On March 15, 1939, Helen Waldstein's father snatched his stamped
exit visa from a distracted clerk to escape from Prague with his wife
and child. As the Nazis closed in on a war-torn Czechoslovakia, only
letters from their extended family could reach Canada through the
barriers of conflict. The Waldstein family received these letters as
they made their lives on a southern Ontario farm, where they learned to
be Canadian and forget their Jewish roots.
Helen Waldstein read these letters as an adult - this changed
everything. As her past refused to keep silent, Helen followed the
trail of the letters back to Europe, where she discovered living
witnesses who could attest to the letters' contents. She has here
interwoven their stories and her own into a compelling narrative of
suffering, survivor guilt, and overcoming intergenerational obstacles
when exploring a traumatic past.
Since receiving her Ph.D in French Literature, Helen Waldstein Wilkes spent 30 years teaching at every level in Canada and in the U.S. Her research interests include cross-cultural understanding, language acquisition, and neurolinguistics. Now retired and living in Vancouver, she is actively examining her own cultural inheritance and its impact.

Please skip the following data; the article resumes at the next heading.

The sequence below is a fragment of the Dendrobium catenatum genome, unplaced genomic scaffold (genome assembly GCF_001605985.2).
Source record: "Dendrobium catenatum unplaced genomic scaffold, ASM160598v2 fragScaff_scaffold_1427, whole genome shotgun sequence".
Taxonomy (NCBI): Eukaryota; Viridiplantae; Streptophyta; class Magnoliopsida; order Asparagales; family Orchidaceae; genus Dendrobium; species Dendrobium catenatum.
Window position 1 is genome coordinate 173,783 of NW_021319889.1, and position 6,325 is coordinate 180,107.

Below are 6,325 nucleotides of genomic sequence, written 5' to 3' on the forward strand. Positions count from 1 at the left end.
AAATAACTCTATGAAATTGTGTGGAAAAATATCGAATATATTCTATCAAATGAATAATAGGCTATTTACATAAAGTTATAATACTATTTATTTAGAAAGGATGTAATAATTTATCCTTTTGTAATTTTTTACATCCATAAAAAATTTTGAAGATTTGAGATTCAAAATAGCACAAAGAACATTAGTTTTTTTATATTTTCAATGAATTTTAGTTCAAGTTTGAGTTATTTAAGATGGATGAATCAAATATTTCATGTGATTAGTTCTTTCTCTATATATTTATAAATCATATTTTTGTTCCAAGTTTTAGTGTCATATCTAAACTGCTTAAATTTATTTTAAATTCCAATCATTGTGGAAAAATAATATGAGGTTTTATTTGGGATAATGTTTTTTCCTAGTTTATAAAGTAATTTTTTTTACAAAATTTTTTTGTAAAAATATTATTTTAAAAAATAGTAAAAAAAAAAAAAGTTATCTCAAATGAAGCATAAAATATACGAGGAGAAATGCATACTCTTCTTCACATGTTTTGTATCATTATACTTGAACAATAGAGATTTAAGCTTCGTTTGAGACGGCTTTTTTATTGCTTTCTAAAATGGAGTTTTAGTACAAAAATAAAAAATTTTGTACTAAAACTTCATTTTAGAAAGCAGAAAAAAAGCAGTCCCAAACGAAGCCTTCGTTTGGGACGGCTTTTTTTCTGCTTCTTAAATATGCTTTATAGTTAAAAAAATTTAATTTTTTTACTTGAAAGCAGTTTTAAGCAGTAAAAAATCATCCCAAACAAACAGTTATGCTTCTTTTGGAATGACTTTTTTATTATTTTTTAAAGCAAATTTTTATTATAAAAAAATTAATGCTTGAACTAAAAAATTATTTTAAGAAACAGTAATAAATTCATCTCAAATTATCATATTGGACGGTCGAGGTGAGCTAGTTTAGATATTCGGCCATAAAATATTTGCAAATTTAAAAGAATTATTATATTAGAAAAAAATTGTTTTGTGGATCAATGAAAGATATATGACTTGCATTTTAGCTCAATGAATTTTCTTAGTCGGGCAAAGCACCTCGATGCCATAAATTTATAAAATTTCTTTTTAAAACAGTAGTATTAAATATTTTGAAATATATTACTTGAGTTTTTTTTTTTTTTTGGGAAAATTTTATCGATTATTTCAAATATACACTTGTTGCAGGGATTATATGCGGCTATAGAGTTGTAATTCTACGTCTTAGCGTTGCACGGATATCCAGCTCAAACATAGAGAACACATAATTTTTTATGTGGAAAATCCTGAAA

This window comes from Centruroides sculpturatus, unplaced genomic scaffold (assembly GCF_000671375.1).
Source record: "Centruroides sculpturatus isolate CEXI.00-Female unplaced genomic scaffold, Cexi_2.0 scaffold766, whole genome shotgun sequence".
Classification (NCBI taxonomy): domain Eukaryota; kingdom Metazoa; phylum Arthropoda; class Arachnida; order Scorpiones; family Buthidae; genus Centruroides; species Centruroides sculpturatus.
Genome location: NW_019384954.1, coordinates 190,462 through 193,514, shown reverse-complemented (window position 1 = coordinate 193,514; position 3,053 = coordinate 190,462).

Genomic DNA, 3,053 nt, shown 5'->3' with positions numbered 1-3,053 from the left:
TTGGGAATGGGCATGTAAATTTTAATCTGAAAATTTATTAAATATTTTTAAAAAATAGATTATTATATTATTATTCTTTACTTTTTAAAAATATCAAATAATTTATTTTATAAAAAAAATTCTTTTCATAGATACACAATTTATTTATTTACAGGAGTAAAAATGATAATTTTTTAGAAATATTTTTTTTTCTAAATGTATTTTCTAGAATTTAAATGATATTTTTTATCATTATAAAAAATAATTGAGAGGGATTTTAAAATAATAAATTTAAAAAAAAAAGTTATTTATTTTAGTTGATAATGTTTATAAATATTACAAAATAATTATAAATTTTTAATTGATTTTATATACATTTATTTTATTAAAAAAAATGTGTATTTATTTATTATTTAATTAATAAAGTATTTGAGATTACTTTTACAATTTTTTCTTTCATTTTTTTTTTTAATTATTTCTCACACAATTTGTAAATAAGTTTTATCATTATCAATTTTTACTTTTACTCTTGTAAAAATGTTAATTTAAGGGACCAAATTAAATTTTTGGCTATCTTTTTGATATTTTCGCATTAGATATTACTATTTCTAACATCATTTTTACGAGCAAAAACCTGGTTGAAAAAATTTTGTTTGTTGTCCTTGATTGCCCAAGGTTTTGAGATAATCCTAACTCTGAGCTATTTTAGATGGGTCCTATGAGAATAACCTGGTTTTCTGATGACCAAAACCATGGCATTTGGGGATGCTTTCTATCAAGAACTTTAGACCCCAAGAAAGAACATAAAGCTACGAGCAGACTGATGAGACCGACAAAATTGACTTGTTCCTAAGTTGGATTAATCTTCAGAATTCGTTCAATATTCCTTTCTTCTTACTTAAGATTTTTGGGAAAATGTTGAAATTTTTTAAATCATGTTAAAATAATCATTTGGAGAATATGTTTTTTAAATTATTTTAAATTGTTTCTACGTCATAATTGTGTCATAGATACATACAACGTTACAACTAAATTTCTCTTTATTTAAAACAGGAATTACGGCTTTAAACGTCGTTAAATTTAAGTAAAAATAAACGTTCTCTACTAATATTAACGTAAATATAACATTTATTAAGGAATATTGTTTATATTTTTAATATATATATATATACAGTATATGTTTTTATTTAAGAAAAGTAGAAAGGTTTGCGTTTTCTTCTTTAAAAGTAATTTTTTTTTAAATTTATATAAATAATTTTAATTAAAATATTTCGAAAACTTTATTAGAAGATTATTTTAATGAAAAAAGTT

Foreword Preface Acknowledgements Map Family Tree Opening the Box Leaving Home Letters to Antwerp Starting Over Letters to Canada Searching In Europe: 1997-1998 My Aunts and Uncles My Grandparents War Breaks Out The Family Copes The Letters Stop Imagining After the War Finding Home Searching for Family Again Searching for Family One Last Time Epilogue Endnotes Selected Bibliography